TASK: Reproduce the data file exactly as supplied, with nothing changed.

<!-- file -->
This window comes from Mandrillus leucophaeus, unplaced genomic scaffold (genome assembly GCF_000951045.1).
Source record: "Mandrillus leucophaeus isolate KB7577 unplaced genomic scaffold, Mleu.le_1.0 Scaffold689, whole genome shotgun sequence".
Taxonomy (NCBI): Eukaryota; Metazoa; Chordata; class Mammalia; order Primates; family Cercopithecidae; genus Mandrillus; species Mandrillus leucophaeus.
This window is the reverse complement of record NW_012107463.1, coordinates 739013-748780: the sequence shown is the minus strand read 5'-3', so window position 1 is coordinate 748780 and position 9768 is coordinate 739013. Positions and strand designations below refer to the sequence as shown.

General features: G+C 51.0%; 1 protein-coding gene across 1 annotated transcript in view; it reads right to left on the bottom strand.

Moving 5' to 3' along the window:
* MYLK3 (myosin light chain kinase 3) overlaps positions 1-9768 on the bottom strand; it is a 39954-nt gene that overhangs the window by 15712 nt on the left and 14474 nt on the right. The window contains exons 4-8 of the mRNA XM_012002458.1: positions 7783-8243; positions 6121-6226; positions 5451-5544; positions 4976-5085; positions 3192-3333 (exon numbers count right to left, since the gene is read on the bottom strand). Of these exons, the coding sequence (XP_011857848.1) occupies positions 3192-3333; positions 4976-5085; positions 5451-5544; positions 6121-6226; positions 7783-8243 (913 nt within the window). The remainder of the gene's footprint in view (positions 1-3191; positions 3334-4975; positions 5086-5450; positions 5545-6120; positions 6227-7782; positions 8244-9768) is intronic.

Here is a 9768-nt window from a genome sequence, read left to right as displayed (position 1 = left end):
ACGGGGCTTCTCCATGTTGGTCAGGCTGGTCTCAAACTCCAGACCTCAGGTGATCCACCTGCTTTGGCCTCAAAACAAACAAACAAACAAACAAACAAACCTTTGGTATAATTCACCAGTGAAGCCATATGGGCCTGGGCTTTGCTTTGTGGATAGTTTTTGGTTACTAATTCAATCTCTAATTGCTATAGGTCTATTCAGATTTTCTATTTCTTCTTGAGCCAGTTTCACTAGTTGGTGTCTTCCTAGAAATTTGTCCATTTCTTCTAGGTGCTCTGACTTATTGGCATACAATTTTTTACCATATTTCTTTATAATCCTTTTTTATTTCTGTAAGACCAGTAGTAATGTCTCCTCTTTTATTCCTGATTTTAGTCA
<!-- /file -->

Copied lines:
This window comes from Mandrillus leucophaeus, unplaced genomic scaffold (genome assembly GCF_000951045.1).
Source record: "Mandrillus leucophaeus isolate KB7577 unplaced genomic scaffold, Mleu.le_1.0 Scaffold689, whole genome shotgun sequence".
Taxonomy (NCBI): Eukaryota; Metazoa; Chordata; class Mammalia; order Primates; family Cercopithecidae; genus Mandrillus; species Mandrillus leucophaeus.
This window is the reverse complement of record NW_012107463.1, coordinates 739013-748780: the sequence shown is the minus strand read 5'-3', so window position 1 is coordinate 748780 and position 9768 is coordinate 739013. Positions and strand designations below refer to the sequence as shown.

General features: G+C 51.0%; 1 protein-coding gene across 1 annotated transcript in view; it reads right to left on the bottom strand.

Moving 5' to 3' along the window:
* MYLK3 (myosin light chain kinase 3) overlaps positions 1-9768 on the bottom strand; it is a 39954-nt gene that overhangs the window by 15712 nt on the left and 14474 nt on the right. The window contains exons 4-8 of the mRNA XM_012002458.1: positions 7783-8243; positions 6121-6226; positions 5451-5544; positions 4976-5085; positions 3192-3333 (exon numbers count right to left, since the gene is read on the bottom strand). Of these exons, the coding sequence (XP_011857848.1) occupies positions 3192-3333; positions 4976-5085; positions 5451-5544; positions 6121-6226; positions 7783-8243 (913 nt within the window). The remainder of the gene's footprint in view (positions 1-3191; positions 3334-4975; positions 5086-5450; positions 5545-6120; positions 6227-7782; positions 8244-9768) is intronic.

Here is a 9768-nt window from a genome sequence, read left to right as displayed (position 1 = left end):
ACGGGGCTTCTCCATGTTGGTCAGGCTGGTCTCAAACTCCAGACCTCAGGTGATCCACCTGCTTTGGCCTCAAAACAAACAAACAAACAAACAAACAAACCTTTGGTATAATTCACCAGTGAAGCCATATGGGCCTGGGCTTTGCTTTGTGGATAGTTTTTGGTTACTAATTCAATCTCTAATTGCTATAGGTCTATTCAGATTTTCTATTTCTTCTTGAGCCAGTTTCACTAGTTGGTGTCTTCCTAGAAATTTGTCCATTTCTTCTAGGTGCTCTGACTTATTGGCATACAATTTTTTACCATATTTCTTTATAATCCTTTTTTATTTCTGTAAGACCAGTAGTAATGTCTCCTCTTTTATTCCTGATTTTAGTCA